Sentimental Cartography

A long time ago, I made a map of the rationalist community.

This is in the same geographic-map-of-something-non-geographic tradition as the Greater Ribbonfarm Cultural Region or xkcd’s map of the Internet. There’s even some sort of therapy program that seems to involve making a map like this of your life, though I don’t know how seriously they take it.

There’s no good name for this art and it’s really hard to Google. If you try “map of abstract concept” you just get a bunch of concept maps. It seems the old name, from back when this was a popular Renaissance amusement, is “sentimental cartography”, since it was usually applied to sentiments like love or sorrow. This isn’t great – the Internet’s not a sentiment – but it’s what we’ve got and I’ll do what I can to try to make it catch on.

Here are some of the best (ie, only) works of modern sentimental cartography I’ve been able to find. Sorry if this ends up a little clickbaity, but I’m annoyed that these haven’t been gathered together in one place before. I am very limited by some of them being offline and copyrighted, so some of these will be teasers rather than the full map. Others will be thumbnails that you can click through to get to the full map or an approximation.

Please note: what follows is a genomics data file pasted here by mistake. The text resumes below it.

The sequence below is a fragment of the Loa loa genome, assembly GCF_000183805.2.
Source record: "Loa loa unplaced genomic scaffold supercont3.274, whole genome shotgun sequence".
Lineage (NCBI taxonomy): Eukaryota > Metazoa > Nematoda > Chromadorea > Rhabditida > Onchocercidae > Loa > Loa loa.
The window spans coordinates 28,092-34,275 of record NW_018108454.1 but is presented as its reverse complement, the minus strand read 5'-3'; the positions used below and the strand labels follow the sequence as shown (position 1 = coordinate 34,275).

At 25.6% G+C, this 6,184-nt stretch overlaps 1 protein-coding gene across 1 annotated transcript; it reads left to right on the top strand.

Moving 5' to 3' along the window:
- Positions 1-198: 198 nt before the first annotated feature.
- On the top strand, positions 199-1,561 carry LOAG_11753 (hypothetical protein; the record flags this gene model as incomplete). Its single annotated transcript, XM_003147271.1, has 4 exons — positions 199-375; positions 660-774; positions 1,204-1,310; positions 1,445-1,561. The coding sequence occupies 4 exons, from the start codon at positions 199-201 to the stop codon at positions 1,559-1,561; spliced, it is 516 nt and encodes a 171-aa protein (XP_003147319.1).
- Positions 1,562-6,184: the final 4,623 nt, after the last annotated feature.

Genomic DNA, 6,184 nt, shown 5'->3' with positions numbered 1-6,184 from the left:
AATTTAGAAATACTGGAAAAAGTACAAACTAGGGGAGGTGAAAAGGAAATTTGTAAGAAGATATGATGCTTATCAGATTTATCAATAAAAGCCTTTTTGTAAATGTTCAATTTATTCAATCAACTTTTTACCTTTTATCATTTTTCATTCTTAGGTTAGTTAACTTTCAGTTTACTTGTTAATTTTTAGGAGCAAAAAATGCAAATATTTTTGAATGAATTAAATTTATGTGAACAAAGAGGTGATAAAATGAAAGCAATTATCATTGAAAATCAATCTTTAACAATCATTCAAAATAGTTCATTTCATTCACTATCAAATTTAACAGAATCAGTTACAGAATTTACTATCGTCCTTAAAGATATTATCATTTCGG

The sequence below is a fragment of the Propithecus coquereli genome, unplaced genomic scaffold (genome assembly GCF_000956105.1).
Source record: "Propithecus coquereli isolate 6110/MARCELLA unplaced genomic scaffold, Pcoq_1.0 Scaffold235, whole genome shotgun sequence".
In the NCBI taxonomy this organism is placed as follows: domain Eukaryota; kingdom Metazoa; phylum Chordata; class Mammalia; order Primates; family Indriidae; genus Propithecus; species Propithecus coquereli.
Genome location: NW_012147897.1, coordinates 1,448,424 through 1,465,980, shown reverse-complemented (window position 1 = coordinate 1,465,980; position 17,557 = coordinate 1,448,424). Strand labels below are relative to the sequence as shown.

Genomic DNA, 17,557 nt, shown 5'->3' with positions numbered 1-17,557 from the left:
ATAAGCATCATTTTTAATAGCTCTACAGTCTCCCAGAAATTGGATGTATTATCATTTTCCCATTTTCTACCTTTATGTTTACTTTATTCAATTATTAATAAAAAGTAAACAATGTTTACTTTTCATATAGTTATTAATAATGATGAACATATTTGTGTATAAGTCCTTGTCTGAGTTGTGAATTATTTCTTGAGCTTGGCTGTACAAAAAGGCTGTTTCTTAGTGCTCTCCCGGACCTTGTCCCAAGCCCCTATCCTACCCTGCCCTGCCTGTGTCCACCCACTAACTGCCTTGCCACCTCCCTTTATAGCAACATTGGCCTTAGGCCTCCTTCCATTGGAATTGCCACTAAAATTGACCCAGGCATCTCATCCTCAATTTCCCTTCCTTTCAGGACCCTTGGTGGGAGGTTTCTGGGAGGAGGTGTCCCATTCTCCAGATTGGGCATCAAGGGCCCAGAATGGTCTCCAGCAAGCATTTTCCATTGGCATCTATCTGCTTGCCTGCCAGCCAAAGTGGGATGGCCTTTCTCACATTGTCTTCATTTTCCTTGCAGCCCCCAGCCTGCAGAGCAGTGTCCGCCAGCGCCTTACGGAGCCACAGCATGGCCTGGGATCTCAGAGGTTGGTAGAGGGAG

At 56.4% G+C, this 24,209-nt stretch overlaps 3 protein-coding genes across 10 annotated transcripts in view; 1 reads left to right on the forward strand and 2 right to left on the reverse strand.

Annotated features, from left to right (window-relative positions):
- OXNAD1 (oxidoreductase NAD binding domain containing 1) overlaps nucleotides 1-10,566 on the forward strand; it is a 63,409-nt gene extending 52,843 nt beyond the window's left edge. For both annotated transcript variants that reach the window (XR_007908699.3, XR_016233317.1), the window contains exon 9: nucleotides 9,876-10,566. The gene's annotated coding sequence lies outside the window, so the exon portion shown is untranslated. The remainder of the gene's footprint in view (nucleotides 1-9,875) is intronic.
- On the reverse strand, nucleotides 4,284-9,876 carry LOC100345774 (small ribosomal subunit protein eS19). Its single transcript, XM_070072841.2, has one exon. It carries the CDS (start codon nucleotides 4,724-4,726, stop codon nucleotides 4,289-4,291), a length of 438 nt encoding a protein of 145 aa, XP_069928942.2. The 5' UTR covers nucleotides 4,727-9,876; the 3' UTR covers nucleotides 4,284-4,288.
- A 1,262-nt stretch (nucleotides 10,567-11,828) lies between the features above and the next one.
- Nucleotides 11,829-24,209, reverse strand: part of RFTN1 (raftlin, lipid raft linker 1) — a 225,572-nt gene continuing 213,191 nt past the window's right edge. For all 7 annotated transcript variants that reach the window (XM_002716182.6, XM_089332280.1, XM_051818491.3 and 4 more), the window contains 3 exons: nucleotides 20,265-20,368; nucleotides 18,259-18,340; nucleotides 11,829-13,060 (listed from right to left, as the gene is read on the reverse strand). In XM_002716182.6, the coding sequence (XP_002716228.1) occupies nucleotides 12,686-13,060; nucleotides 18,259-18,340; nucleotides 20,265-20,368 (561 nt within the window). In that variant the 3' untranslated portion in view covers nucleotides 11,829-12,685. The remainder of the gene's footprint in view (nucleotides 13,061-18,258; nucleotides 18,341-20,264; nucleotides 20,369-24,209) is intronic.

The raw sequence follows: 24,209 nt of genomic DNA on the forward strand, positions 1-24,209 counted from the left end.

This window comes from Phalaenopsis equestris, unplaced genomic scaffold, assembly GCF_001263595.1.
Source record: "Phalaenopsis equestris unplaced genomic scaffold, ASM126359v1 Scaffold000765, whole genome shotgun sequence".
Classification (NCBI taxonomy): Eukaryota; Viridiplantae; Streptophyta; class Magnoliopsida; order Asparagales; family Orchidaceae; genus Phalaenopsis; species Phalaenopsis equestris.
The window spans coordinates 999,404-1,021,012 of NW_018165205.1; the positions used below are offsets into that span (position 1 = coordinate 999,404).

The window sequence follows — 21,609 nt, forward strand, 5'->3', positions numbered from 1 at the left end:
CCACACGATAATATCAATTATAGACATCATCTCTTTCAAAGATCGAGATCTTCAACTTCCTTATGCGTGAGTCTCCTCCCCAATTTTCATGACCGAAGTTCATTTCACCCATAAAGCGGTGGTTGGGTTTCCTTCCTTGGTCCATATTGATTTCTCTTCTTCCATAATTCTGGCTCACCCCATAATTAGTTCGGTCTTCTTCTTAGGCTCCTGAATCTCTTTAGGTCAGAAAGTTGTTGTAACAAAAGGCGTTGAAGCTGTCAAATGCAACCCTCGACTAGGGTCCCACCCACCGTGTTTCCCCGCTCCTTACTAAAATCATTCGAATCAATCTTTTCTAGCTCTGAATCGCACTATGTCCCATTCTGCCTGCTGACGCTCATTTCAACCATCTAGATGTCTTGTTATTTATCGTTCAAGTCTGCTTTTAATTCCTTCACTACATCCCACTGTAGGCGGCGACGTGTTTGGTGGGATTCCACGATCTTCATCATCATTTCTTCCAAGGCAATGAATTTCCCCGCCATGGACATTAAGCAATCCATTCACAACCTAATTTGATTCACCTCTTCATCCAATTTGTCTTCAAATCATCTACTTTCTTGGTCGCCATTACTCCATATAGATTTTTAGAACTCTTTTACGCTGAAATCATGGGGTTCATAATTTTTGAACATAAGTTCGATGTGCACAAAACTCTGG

The best modern sentimental cartography I can find comes from illustrator James Turner, who made the Map of Humanity.

You can find more samples at this site. Turner also has a map of love and relationships, but it’s even harder to find any good images of.

This is all I’ve got

You can buy poster versions of both maps at the SLG Publishing Store, and you really should. This is one of my favorite things in the whole world, and it’s sold a grand total of seven copies so far (I think I might be two of the seven).

There are some similar works in the Atlas Of Experience, available in part as a website and in full as a book on Amazon. This seems to be their main offering:

And this is a magnification of one of their peninsulae:

Martin Vargic has a bunch of really good sentimental cartography. The most easily accessible is his Map Of The Internet.

He also has a Map of Literature, not particularly accessible except for teasers:

Not a thumbnail, sorry – this is the biggest I have

The full version of this map and several others with no online presence are available in Vargic’s book Miscellany Of Curious Maps.

This is road map of songs whose names sound like things that should be on a road map:

The poster version is available for purchase here, as are a similar TV map, book map, game map, and film map.

And speaking of film maps, a random Reddit commenter made one: